‘Give us MORE’ EU budget boss tells taxpayers to cough up for £18bn post-Brexit black hole – Express.co.uk
He predicted that the loss of the UK could cause a hold in the budget of around £9.7 billion a year, whilst challenges including the migrant crisis and plans for an EU army needed another £6.2 billion.
But his demands are likely to go down like a lead balloon with a number of member states, particularly Austria and the Netherlands, who are totally opposed to stumping up any more cash.
Mr Oettinger, the EU Commissioner in charge of the bloc’s budget, made the remarks during a fiery speech yesterday in which he defended Brussels against accusations of largesse and waste.
The controversial German official, who has been caught up in a string of gaffes and scandals, insisted eurocrats would “justify the added value of every single euro spent” in the future.
In the past the EU has been accused of overseeing astonishing levels of lavish spending at the taxpayers’ expense, investing in fine wine, modern art and luxurious new office buildings.
The loss of one of its biggest net contributors is set to hit the bloc’s finances hard, but EU officials are adamant that it should not lead to cutbacks to their grand plans for the future.
They want to press ahead with their ambitions to further integrate Europe’s armies, invest in new weapons technology, centralise the continent’s immigration system and spend more on foreign aid.
But they are on a collision course with wealthier member states who, spearheaded by Austria, have already launched a counter-offensive to pre-empt any efforts to squeeze more money out of them.
Dutch ministers have said costs must be cut in Brussels, rather than taxpayers being asked to stump up more cash, while Vienna has vowed to veto any budget including an increase in its contributions.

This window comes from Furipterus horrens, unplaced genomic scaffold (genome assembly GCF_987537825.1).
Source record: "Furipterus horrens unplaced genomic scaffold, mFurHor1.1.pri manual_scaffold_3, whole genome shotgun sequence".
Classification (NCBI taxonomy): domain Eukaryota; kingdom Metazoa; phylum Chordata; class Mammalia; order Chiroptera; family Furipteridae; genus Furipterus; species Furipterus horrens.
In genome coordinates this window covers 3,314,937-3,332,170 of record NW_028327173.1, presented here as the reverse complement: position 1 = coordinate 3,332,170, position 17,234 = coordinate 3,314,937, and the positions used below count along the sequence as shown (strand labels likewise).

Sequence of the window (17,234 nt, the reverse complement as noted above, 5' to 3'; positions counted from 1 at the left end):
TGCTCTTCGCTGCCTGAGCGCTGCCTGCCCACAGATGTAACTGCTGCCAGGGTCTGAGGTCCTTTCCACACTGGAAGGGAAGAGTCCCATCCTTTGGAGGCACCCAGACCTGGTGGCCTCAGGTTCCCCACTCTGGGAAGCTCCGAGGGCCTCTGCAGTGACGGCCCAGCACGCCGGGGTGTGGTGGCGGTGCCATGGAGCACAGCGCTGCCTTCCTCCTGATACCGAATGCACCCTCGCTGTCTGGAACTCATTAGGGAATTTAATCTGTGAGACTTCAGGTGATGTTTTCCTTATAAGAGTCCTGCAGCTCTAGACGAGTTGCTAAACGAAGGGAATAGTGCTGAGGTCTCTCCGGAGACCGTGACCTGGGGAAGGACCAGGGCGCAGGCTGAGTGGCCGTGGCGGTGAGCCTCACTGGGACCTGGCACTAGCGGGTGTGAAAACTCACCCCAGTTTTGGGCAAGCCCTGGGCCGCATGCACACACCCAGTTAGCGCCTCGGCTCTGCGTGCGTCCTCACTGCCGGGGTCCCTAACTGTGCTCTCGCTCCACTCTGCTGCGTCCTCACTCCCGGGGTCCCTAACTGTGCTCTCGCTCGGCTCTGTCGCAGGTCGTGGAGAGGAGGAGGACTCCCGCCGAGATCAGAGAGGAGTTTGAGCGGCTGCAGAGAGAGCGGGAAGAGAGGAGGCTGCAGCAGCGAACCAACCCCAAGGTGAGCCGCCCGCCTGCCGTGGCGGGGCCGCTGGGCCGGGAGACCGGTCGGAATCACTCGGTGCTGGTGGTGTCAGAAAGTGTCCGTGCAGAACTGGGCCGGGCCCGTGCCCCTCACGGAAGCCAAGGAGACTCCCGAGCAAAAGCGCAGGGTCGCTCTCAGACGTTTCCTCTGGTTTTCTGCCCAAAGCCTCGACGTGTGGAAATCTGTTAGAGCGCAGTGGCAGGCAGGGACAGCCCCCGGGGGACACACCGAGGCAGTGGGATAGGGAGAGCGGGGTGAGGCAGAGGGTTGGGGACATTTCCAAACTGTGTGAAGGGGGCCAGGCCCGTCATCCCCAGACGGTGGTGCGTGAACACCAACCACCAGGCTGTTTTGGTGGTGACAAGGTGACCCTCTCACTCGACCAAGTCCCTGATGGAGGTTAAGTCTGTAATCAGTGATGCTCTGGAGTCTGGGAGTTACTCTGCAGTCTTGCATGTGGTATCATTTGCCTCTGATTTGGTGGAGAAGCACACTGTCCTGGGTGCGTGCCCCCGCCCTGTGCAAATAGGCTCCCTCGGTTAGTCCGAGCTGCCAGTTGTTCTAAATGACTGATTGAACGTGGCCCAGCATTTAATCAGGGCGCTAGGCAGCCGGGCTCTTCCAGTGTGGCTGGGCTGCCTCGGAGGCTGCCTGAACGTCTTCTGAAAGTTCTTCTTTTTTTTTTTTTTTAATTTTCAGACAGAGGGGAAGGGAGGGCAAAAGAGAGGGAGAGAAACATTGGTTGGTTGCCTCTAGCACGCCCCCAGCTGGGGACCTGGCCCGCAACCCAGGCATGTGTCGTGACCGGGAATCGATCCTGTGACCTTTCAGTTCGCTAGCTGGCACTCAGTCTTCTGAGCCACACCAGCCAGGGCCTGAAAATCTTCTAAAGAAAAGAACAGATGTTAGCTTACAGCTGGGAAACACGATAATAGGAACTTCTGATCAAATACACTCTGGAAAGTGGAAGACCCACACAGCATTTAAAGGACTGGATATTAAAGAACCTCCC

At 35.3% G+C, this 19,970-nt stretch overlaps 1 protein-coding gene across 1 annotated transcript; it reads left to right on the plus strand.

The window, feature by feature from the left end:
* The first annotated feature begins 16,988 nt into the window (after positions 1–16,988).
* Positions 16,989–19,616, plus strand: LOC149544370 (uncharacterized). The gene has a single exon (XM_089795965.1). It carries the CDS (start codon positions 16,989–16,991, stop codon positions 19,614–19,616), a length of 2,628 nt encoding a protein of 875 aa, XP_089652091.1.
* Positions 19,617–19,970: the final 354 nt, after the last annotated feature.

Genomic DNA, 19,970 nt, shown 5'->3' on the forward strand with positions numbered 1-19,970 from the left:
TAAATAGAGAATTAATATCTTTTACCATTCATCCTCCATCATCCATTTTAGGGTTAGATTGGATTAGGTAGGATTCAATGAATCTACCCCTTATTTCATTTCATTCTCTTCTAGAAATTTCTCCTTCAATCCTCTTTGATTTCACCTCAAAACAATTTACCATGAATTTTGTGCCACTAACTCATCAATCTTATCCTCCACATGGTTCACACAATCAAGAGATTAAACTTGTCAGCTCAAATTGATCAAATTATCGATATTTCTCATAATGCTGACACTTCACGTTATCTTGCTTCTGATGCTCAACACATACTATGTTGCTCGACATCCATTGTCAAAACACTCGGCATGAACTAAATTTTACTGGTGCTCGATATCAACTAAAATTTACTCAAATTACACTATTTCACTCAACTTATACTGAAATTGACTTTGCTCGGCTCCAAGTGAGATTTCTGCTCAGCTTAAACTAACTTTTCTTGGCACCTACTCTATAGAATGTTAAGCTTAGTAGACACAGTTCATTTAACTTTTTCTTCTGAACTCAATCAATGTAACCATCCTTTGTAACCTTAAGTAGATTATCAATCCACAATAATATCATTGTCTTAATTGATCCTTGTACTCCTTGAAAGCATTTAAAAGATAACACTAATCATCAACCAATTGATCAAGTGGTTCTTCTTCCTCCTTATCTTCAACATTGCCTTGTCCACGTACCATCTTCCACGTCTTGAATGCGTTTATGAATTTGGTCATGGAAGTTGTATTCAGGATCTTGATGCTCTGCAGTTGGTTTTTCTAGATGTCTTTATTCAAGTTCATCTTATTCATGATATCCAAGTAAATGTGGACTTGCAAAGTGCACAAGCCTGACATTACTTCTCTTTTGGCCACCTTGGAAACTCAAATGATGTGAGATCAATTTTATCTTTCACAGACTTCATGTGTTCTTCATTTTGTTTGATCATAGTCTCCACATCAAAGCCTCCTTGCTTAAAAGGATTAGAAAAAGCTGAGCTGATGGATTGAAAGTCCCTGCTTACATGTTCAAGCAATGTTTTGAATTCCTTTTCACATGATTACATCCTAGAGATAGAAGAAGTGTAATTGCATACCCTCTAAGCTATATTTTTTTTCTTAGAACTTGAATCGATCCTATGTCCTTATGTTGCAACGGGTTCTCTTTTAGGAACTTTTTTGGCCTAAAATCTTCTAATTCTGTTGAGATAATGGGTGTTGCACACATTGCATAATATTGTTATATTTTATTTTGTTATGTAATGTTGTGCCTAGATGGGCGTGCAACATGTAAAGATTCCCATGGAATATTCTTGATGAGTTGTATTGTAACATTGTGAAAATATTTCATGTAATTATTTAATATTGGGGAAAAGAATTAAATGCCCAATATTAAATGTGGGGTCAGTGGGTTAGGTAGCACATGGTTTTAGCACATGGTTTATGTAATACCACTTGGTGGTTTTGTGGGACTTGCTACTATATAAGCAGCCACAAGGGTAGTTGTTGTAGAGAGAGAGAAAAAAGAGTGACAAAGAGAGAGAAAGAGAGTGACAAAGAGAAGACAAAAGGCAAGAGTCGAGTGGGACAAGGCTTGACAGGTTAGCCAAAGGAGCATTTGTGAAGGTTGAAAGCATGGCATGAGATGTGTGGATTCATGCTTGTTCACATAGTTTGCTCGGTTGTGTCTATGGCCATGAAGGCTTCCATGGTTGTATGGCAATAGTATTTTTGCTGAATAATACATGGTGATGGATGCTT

And even Angela Merkel, leader of Europe’s powerhouse economy, has expressed reservations about asking ordinary German people to pay more into the Brussels pot after Brexit.
But in a speech in Brussels yesterday, a defiant Mr Oettinger said: “The EU is and will remain debt free, but now we have two budget gaps in the coming years. The first gap is caused by Brexit.
“Despite the rebate that Maggie Thatcher negotiated the Brits are nonetheless a net contributor, cannibalistically seen, and we’re going to be down to the tune of 10 or 11 billion euro structurally year after year.
“The second funding gap is down to tasks Europe wants to do, tasks that it makes more sense to do at European level. Adding all these sums up we’re talking about a lack of 20 billion euros every year a structural gap.”
He continued: “Now some say if you want to cover the funding gap just cut, cut, cut. Some reductions in spending would make sense but not massive reductions. We believe therefore that we need to seek new revenue, we need fresh money.
“We will justify the added value of every single euro spent but if we can provide that justification then we expect the European Union member states to give us the money because it is better for the European taxpayer at large.”
Mr Oettinger defended the EU’s cohesion fund, which channels around a third of the bloc’s total budget into infrastructure projects in Eastern Europe, saying in the long run improving the region’s economies would benefit the whole continent.
And he said “billions more” would be needed to shore up Brussels’ deal on migration with Turkey, whilst more cash should also be diverted to the Western Balkans to draw those countries away from Moscow and into the European sphere.
The top eurocrat said that if the other 27 leaders vowed to stump up the money to cover Britain’s departure it would be a show of confidence in the EU and “an excellent sign of good governance – the British go and the EU27 show that they can act”.